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Every inch of me trembles.

I'd trade every breath I have left for the courage to chomp down and let his sweet blood pool in the back of my throat.

The heat and rolling gurgle would be enough satisfaction to offset the coughing – I'd need to dislodge the liquid out of my windpipe eventually.


Or, I'd let myself drown in his crimson. Then I'd die happy, at least.


It crosses my mind, but no. Definitely not today, there's too much to do today.


“Open a little wider,” he says, plunging his hands further into the crevices of my mouth. My lips and cheeks squirm at my thoughts of potential filthy satiation.


It's been weeks.


But, the face goes back on. The human one. The one he sees. I glare up at his blue-masked visage and squint into the relentless examination light.


“No problem, Doc,” I mumble my response a bit clumsily.  He doesn't seem impressed with my efforts to speak and fights my tongue back into its oppressed position – pinned to the floor of my mouth.


Jesus, press it harder.


He can't possibly know how my stomach flips at the playful dance shared by his sheathed digits and my wet, swollen sceptre. It's a blind snake, so thirsty.



Then comes the haze of daydream – peripheral at first, but then I'm enveloped in it; I moan, he responds, “I'm sorry, does that hurt?” I say nothing, he goes again, I moan, “Please, do let me know if it's hurting you, I can give you more anaesthetic.” I wink, ushering him back into my mouth, thrilled beyond containment.


The second time his examination is cut deliciously short, with every sweet, ironic, titillating pun very much intended.


I open my eyes wide and bring my jaws together. There's rubber, then crunch, then my teeth collide with enough force to chip the tips of my incisors.


His fingers give little resistance and the flesh separates with surprising ease – I've read that the human finger is as easy to bite through as a carrot, but that's nonsense!


It's much softer than that, if you connect on the plane of smooth bone between knuckles. And, if you're enjoying it half as much as I do, it's like a katana through butter.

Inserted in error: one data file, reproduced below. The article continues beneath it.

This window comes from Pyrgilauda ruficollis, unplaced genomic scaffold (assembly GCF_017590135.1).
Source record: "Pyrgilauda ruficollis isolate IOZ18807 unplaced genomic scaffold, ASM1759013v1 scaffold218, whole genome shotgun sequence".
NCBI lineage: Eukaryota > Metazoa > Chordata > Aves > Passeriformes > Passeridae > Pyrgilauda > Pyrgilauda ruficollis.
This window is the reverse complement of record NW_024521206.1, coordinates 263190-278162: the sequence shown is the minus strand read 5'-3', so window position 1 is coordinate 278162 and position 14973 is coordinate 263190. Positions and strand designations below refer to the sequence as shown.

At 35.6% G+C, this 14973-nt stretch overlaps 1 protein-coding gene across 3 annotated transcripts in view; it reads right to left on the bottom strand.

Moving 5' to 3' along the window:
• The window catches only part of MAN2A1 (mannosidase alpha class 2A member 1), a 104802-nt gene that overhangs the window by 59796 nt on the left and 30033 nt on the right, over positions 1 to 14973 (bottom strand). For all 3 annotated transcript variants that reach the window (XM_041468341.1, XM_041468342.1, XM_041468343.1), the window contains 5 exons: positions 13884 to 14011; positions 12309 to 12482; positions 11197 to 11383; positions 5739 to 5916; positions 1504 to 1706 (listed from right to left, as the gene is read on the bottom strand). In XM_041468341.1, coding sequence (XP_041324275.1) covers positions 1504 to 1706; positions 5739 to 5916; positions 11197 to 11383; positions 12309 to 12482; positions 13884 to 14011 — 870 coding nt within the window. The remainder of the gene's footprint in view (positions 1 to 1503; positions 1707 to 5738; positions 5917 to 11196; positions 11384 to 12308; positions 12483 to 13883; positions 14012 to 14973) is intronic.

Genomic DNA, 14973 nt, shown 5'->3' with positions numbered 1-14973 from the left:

I manage to get two fingers. The blood gushes symmetrically down each of my cheeks – a perfect riverbed made by my grinning face allows a meanderless flow to my collar.


He's screaming. I hadn't planned for that, but it doesn't ruin it – his squeal almost perfectly harmonises with the low, nearly deafening quiver in my inner ear – the stressing tremors of a ravenously clenched jaw muscle.


It's beautiful. Too perfect. It has to be now.

It's coming.

I'm there.


“Well, we're done here,” I'm in disbelief at his announcement. Some thrive frustration, I fucking detest it. A thousand screams in my aching head, a hundred mirrors shatter into the smitherines of lost opportunity.


“I still don't know where that pain is coming from, but I have them a good cleaning anyway,” he sounds dejected, but that's all he could have done, my teeth are perfect. I'm back in the room and reality returns the hunger to the rosy, shaking skin of my lips.


“Floss again, make another appointment in a month and we'll see where we're at. But I really do think you should see my guy, he might be able to shed some light.”


Damn his specialist. He doesn't sound nearly as tasty.


“Heavens no, doctor. I couldn't dream of anybody else's hands under the hood.” We laugh at my flippant mechanical metaphor.


“Well, we'll give it another shot,” he turns and absently cleans his already clean tools as I watch the pink mouthwash circle the drain of his sink.


“See if that works in the meantime. You know, with the amount you come around, I'll put my daughter through college!”


“I'll put your daughter through a fucking blender.”


“What?” He does a slow, half-turn back in my direction, still laughing at his terrible joke.


“Hmm? Oh, I didn't say anything? See you in a month, doc.”




Anthony Deane is a writer of the macabre, the disturbing and the jarring. He lives and works in Dublin, Ireland, where he writes for newspapers and magazines as a journalist.



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